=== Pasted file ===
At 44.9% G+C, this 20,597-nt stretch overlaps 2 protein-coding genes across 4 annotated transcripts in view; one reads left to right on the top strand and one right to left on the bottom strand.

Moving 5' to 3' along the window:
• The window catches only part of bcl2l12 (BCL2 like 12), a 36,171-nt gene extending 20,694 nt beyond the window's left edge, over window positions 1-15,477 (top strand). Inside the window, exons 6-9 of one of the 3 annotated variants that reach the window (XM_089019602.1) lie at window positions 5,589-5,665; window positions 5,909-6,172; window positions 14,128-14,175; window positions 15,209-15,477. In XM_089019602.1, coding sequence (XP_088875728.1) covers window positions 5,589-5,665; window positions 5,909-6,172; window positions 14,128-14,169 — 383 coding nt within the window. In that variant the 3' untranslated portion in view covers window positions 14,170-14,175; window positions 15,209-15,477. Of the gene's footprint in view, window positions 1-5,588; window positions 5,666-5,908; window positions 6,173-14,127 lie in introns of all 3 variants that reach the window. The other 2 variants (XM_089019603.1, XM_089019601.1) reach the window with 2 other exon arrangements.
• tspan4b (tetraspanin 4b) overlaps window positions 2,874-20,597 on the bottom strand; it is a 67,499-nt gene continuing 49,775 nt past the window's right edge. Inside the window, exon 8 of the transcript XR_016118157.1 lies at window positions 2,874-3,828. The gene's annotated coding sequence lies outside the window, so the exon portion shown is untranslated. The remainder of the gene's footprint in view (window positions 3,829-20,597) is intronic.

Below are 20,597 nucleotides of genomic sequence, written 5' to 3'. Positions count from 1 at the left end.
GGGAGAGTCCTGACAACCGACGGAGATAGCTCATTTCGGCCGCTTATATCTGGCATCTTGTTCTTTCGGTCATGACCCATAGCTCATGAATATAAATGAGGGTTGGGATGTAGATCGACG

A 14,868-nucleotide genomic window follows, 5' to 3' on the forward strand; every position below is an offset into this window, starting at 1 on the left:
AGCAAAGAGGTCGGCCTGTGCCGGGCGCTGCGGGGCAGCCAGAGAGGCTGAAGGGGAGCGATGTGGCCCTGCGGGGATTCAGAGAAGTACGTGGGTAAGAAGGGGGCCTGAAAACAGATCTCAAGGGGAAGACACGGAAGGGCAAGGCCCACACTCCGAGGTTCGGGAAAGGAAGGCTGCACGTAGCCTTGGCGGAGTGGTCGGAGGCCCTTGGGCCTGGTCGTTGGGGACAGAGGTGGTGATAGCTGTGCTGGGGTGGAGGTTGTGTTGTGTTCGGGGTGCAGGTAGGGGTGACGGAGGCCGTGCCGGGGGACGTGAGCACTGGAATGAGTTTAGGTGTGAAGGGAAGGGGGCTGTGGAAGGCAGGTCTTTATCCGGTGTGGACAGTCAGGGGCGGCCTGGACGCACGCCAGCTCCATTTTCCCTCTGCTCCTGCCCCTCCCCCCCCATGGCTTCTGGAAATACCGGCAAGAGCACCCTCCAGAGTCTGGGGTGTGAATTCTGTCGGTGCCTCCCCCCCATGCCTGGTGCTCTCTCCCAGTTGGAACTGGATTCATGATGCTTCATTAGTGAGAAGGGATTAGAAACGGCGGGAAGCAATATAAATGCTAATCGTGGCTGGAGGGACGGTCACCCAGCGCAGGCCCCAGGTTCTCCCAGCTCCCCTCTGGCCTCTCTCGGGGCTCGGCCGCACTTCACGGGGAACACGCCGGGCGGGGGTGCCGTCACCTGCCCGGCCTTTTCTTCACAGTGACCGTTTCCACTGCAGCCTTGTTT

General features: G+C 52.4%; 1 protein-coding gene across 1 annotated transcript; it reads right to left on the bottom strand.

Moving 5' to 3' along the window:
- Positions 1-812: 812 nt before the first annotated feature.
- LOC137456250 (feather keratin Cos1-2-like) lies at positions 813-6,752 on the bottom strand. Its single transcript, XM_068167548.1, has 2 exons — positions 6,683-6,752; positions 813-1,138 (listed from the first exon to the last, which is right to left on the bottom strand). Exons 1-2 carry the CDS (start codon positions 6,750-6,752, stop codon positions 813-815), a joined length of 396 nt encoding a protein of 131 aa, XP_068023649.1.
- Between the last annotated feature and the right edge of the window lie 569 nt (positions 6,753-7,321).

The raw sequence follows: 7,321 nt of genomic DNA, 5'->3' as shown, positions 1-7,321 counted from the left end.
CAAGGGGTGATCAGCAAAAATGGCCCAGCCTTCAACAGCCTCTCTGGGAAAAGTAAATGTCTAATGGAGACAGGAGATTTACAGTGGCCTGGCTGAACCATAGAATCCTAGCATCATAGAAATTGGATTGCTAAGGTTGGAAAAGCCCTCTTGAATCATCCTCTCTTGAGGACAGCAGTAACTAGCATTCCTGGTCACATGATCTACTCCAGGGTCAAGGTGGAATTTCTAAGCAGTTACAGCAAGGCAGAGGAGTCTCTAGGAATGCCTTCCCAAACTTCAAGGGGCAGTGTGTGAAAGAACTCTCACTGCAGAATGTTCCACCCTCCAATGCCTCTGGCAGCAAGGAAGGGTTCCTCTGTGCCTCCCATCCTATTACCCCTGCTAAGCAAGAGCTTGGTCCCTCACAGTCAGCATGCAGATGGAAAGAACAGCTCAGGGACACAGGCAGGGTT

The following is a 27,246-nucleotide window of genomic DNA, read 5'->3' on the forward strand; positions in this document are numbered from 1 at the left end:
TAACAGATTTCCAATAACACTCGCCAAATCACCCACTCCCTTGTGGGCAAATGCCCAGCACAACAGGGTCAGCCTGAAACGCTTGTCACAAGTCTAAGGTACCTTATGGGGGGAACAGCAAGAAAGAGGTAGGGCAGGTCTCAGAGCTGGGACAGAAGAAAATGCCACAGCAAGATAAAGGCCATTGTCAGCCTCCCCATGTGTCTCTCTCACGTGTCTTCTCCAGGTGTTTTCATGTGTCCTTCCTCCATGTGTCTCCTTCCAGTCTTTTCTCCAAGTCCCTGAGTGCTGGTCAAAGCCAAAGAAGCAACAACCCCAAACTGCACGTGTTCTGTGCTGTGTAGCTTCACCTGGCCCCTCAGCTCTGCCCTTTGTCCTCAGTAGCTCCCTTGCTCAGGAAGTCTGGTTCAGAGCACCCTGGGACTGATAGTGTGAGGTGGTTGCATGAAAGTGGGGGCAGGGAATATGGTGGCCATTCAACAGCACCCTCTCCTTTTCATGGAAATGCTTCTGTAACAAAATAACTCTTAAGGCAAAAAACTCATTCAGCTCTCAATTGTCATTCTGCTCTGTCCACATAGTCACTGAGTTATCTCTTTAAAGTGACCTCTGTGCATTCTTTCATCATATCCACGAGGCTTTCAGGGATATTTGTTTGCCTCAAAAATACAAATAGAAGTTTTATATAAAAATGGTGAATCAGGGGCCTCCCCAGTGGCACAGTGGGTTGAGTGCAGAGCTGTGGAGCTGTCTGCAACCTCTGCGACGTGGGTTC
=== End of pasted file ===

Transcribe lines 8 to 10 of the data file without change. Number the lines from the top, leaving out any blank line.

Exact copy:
AGCAAAGAGGTCGGCCTGTGCCGGGCGCTGCGGGGCAGCCAGAGAGGCTGAAGGGGAGCGATGTGGCCCTGCGGGGATTCAGAGAAGTACGTGGGTAAGAAGGGGGCCTGAAAACAGATCTCAAGGGGAAGACACGGAAGGGCAAGGCCCACACTCCGAGGTTCGGGAAAGGAAGGCTGCACGTAGCCTTGGCGGAGTGGTCGGAGGCCCTTGGGCCTGGTCGTTGGGGACAGAGGTGGTGATAGCTGTGCTGGGGTGGAGGTTGTGTTGTGTTCGGGGTGCAGGTAGGGGTGACGGAGGCCGTGCCGGGGGACGTGAGCACTGGAATGAGTTTAGGTGTGAAGGGAAGGGGGCTGTGGAAGGCAGGTCTTTATCCGGTGTGGACAGTCAGGGGCGGCCTGGACGCACGCCAGCTCCATTTTCCCTCTGCTCCTGCCCCTCCCCCCCCATGGCTTCTGGAAATACCGGCAAGAGCACCCTCCAGAGTCTGGGGTGTGAATTCTGTCGGTGCCTCCCCCCCATGCCTGGTGCTCTCTCCCAGTTGGAACTGGATTCATGATGCTTCATTAGTGAGAAGGGATTAGAAACGGCGGGAAGCAATATAAATGCTAATCGTGGCTGGAGGGACGGTCACCCAGCGCAGGCCCCAGGTTCTCCCAGCTCCCCTCTGGCCTCTCTCGGGGCTCGGCCGCACTTCACGGGGAACACGCCGGGCGGGGGTGCCGTCACCTGCCCGGCCTTTTCTTCACAGTGACCGTTTCCACTGCAGCCTTGTTT

General features: G+C 52.4%; 1 protein-coding gene across 1 annotated transcript; it reads right to left on the bottom strand.

Moving 5' to 3' along the window: